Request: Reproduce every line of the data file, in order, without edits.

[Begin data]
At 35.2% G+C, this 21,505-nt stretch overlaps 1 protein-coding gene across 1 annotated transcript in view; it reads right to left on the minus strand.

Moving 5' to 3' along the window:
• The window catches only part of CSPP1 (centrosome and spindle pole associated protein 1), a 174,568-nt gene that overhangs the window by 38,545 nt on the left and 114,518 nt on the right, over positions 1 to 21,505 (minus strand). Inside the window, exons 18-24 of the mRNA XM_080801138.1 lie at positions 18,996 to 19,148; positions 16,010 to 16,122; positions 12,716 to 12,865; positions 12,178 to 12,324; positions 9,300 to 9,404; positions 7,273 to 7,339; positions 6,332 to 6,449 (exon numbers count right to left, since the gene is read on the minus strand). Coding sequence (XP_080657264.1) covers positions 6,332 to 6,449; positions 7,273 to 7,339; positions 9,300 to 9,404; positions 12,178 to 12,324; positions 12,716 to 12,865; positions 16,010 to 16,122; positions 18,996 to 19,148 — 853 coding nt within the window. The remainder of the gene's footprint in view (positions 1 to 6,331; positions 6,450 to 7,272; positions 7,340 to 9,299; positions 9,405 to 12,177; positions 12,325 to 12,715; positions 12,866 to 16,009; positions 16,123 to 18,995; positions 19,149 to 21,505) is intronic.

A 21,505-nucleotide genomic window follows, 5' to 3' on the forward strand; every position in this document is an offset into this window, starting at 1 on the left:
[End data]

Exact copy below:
At 35.2% G+C, this 21,505-nt stretch overlaps 1 protein-coding gene across 1 annotated transcript in view; it reads right to left on the minus strand.

Moving 5' to 3' along the window:
• The window catches only part of CSPP1 (centrosome and spindle pole associated protein 1), a 174,568-nt gene that overhangs the window by 38,545 nt on the left and 114,518 nt on the right, over positions 1 to 21,505 (minus strand). Inside the window, exons 18-24 of the mRNA XM_080801138.1 lie at positions 18,996 to 19,148; positions 16,010 to 16,122; positions 12,716 to 12,865; positions 12,178 to 12,324; positions 9,300 to 9,404; positions 7,273 to 7,339; positions 6,332 to 6,449 (exon numbers count right to left, since the gene is read on the minus strand). Coding sequence (XP_080657264.1) covers positions 6,332 to 6,449; positions 7,273 to 7,339; positions 9,300 to 9,404; positions 12,178 to 12,324; positions 12,716 to 12,865; positions 16,010 to 16,122; positions 18,996 to 19,148 — 853 coding nt within the window. The remainder of the gene's footprint in view (positions 1 to 6,331; positions 6,450 to 7,272; positions 7,340 to 9,299; positions 9,405 to 12,177; positions 12,325 to 12,715; positions 12,866 to 16,009; positions 16,123 to 18,995; positions 19,149 to 21,505) is intronic.

A 21,505-nucleotide genomic window follows, 5' to 3' on the forward strand; every position in this document is an offset into this window, starting at 1 on the left: